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Red-capped Cardinal Picture

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The Red-capped Cardinal, Paroaria gularis, is a small South American bird. It belongs to Paroaria, a genus of red-headed cardinal-tanagers in the family Thraupidae, unlike the cardinals proper which are in the Cardinalidae. They were long believed to be closer to American sparrows and placed in the Emberizidae.


The adult Red-capped Cardinal is 16.5 cm (6.5 in) long and weighs about 22 g. (0.78 oz). The nominate subspecies has a crimson head, blackish lores and ocular region, and shiny black upperparts, apart from a white partial collar extending up the neck sides from the white underparts. The throat is black, extending to a point on the upper chest. The upper mandible is black, while the lower is pale flesh-coloured. The legs are dark grey (almost black) and the iris is brownish-orange. In pattern the juvenile resemble the adults, but the upperparts are dusky-brown, the head is deep brownish-buff (darker on the cap), the bill is entirely black and the iris is pale, dull creamy-yellow.

The song is a variable, often repeated series of suweet-chu notes, and the call is a sharp chep.

Subspecies Paroaria (gularis) nitrogenis.

Paroaria gularis cervicalis has less black on the lores and eye region than the nominate subspecies described above. P. g. nitrogenis from Trinidad, north-eastern Colombia and northern Venezuela markedly differs from these two by the black ear-coverts and the red (not black) lower throat and upper chest. Additionally, its lower mandible is typically whitish, but this is not entirely consistent, as it occasionally is pale flesh-coloured. This distinctive taxon possibly is a different species, as suggested by the lack of hybridization with P. g. gularis in the limited area of overlap in southern Venezuela. If recognized as a separate species, Paroaria nitrogenis, the common name Masked Cardinal has been suggested.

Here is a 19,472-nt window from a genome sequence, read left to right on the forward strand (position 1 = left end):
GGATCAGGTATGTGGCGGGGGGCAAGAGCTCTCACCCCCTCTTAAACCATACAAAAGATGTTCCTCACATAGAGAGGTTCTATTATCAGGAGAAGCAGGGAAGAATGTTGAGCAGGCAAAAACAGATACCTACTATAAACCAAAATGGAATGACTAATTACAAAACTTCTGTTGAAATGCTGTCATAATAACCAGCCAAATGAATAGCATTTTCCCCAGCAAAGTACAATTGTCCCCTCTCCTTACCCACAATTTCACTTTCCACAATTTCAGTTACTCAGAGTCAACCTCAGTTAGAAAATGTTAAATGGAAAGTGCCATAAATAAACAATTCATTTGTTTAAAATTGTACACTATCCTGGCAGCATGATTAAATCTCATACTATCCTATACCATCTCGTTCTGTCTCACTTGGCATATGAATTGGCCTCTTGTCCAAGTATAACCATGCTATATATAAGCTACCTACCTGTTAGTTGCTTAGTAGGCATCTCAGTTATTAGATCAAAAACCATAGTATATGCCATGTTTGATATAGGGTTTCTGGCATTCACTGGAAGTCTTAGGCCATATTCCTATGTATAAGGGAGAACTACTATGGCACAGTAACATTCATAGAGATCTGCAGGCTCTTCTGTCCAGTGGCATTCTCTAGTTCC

Distribution and ecology

It occurs in lowlands of Trinidad, the Guianas, Venezuela, eastern Colombia, eastern Ecuador, eastern Peru, northern and eastern Bolivia and the Amazon basin in Brazil. In Brazil it is, except for populations in the relatively open lowlands of north-eastern Roraima and along the Branco River and lower Rio Negro, apparently largely absent from the regions north of the northern bank of the Amazon River, but these regions are generally very poorly known and its presence cannot be discounted, especially in the section between the lower Rio Negro and Rio Jari (the river on the border between Pará and Amapá).

This is a bird of swamps, mangrove, Várzea and other semi-open areas near water. It is generally common, and even occur in lightly wooded wet habitats in towns or cities (e.g. Manaus and Puerto Maldonado). The Red-capped Cardinal feeds on insects, rice and fruit. It is usually found in conspicuous pairs or family groups.

If there is a well-marked breeding season, it extends over much of the year. The Red-capped Cardinal has been recorded to breed at least from June to September in northern South America but at Sacha Lodge at the Napo River (Ecuador) an adult was seen feeding a fledgling Shiny Cowbird (a brood parasite of the Red-capped Cardinal) in late March. This suggests that breeding can also occur as early as February/March. There is no indication for a difference in breeding seasons between the Red-capped and the Masked Cardinals.

They build a shallow open cup nest, some 9-10 cm wide and 7 cm high outside with a 7 cm wide by 4 cm deep cup, in a tree or some other secure spot. For nest material, it uses rootlets, thin twigs, and ferns. The clutch is two or three eggs. These have a background color varying between whitish and dull olive and have dense dark brown flecks and blotches, heavier at the blunt end. They measure about 21-22 by 16 mm. This species is parasitised by the Shiny Cowbird (Molothrus bonariensis).


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